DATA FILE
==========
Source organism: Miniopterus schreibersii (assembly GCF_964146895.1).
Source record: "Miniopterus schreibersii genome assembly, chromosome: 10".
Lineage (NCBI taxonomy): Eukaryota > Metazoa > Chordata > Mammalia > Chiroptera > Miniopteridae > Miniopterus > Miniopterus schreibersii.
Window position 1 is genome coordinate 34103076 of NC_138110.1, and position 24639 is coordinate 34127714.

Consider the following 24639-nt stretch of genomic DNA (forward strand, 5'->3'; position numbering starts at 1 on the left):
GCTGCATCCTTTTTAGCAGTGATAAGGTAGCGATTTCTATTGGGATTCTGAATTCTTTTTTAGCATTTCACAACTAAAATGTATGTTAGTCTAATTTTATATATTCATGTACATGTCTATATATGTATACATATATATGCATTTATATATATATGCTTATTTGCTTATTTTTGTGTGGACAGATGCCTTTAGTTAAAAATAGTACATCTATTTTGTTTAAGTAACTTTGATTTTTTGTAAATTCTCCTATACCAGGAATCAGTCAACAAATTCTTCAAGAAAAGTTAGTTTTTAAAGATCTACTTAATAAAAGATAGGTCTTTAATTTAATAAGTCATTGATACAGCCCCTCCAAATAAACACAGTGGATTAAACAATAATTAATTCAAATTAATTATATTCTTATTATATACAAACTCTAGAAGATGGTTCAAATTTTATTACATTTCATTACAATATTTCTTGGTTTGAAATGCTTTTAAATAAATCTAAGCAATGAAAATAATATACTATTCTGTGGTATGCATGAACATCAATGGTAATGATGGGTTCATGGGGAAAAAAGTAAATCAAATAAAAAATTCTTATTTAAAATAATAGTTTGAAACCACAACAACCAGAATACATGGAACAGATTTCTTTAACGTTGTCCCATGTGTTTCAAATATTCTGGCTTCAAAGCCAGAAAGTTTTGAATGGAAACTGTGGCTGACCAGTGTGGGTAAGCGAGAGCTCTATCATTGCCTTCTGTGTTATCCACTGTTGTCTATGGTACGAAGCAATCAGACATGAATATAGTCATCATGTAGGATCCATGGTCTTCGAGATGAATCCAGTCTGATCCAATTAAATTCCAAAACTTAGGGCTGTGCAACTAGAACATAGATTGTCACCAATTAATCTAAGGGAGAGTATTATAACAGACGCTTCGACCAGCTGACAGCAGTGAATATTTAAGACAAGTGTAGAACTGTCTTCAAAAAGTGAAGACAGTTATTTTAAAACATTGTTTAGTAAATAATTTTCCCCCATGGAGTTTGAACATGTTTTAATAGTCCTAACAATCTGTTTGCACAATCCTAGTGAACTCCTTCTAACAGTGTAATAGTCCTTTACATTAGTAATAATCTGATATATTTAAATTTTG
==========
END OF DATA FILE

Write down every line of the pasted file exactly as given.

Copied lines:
Source organism: Miniopterus schreibersii (assembly GCF_964146895.1).
Source record: "Miniopterus schreibersii genome assembly, chromosome: 10".
Lineage (NCBI taxonomy): Eukaryota > Metazoa > Chordata > Mammalia > Chiroptera > Miniopteridae > Miniopterus > Miniopterus schreibersii.
Window position 1 is genome coordinate 34103076 of NC_138110.1, and position 24639 is coordinate 34127714.

Consider the following 24639-nt stretch of genomic DNA (forward strand, 5'->3'; position numbering starts at 1 on the left):
GCTGCATCCTTTTTAGCAGTGATAAGGTAGCGATTTCTATTGGGATTCTGAATTCTTTTTTAGCATTTCACAACTAAAATGTATGTTAGTCTAATTTTATATATTCATGTACATGTCTATATATGTATACATATATATGCATTTATATATATATGCTTATTTGCTTATTTTTGTGTGGACAGATGCCTTTAGTTAAAAATAGTACATCTATTTTGTTTAAGTAACTTTGATTTTTTGTAAATTCTCCTATACCAGGAATCAGTCAACAAATTCTTCAAGAAAAGTTAGTTTTTAAAGATCTACTTAATAAAAGATAGGTCTTTAATTTAATAAGTCATTGATACAGCCCCTCCAAATAAACACAGTGGATTAAACAATAATTAATTCAAATTAATTATATTCTTATTATATACAAACTCTAGAAGATGGTTCAAATTTTATTACATTTCATTACAATATTTCTTGGTTTGAAATGCTTTTAAATAAATCTAAGCAATGAAAATAATATACTATTCTGTGGTATGCATGAACATCAATGGTAATGATGGGTTCATGGGGAAAAAAGTAAATCAAATAAAAAATTCTTATTTAAAATAATAGTTTGAAACCACAACAACCAGAATACATGGAACAGATTTCTTTAACGTTGTCCCATGTGTTTCAAATATTCTGGCTTCAAAGCCAGAAAGTTTTGAATGGAAACTGTGGCTGACCAGTGTGGGTAAGCGAGAGCTCTATCATTGCCTTCTGTGTTATCCACTGTTGTCTATGGTACGAAGCAATCAGACATGAATATAGTCATCATGTAGGATCCATGGTCTTCGAGATGAATCCAGTCTGATCCAATTAAATTCCAAAACTTAGGGCTGTGCAACTAGAACATAGATTGTCACCAATTAATCTAAGGGAGAGTATTATAACAGACGCTTCGACCAGCTGACAGCAGTGAATATTTAAGACAAGTGTAGAACTGTCTTCAAAAAGTGAAGACAGTTATTTTAAAACATTGTTTAGTAAATAATTTTCCCCCATGGAGTTTGAACATGTTTTAATAGTCCTAACAATCTGTTTGCACAATCCTAGTGAACTCCTTCTAACAGTGTAATAGTCCTTTACATTAGTAATAATCTGATATATTTAAATTTTG